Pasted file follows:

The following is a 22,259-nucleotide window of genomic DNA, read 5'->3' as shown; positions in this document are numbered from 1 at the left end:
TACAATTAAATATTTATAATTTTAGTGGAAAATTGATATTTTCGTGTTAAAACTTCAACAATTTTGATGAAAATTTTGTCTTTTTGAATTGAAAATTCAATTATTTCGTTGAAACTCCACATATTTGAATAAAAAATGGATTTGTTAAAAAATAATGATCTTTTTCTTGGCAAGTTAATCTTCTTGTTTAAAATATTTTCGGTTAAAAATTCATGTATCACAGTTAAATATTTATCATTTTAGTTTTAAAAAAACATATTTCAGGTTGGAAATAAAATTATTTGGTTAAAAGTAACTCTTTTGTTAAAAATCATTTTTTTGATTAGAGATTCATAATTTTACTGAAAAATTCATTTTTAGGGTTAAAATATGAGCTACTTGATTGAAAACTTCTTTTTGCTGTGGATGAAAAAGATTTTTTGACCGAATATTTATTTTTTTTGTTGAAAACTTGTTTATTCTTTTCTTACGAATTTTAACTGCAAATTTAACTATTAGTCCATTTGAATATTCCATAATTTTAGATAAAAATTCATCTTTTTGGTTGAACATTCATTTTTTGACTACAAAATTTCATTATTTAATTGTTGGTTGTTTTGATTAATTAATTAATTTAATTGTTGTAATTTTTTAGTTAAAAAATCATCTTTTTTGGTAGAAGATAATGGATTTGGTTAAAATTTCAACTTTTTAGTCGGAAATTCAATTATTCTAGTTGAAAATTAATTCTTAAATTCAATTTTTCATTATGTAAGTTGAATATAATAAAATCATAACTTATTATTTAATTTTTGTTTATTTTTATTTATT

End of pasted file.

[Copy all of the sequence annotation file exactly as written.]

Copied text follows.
The following is a 22,259-nucleotide window of genomic DNA, read 5'->3' as shown; positions in this document are numbered from 1 at the left end:
TACAATTAAATATTTATAATTTTAGTGGAAAATTGATATTTTCGTGTTAAAACTTCAACAATTTTGATGAAAATTTTGTCTTTTTGAATTGAAAATTCAATTATTTCGTTGAAACTCCACATATTTGAATAAAAAATGGATTTGTTAAAAAATAATGATCTTTTTCTTGGCAAGTTAATCTTCTTGTTTAAAATATTTTCGGTTAAAAATTCATGTATCACAGTTAAATATTTATCATTTTAGTTTTAAAAAAACATATTTCAGGTTGGAAATAAAATTATTTGGTTAAAAGTAACTCTTTTGTTAAAAATCATTTTTTTGATTAGAGATTCATAATTTTACTGAAAAATTCATTTTTAGGGTTAAAATATGAGCTACTTGATTGAAAACTTCTTTTTGCTGTGGATGAAAAAGATTTTTTGACCGAATATTTATTTTTTTTGTTGAAAACTTGTTTATTCTTTTCTTACGAATTTTAACTGCAAATTTAACTATTAGTCCATTTGAATATTCCATAATTTTAGATAAAAATTCATCTTTTTGGTTGAACATTCATTTTTTGACTACAAAATTTCATTATTTAATTGTTGGTTGTTTTGATTAATTAATTAATTTAATTGTTGTAATTTTTTAGTTAAAAAATCATCTTTTTTGGTAGAAGATAATGGATTTGGTTAAAATTTCAACTTTTTAGTCGGAAATTCAATTATTCTAGTTGAAAATTAATTCTTAAATTCAATTTTTCATTATGTAAGTTGAATATAATAAAATCATAACTTATTATTTAATTTTTGTTTATTTTTATTTATT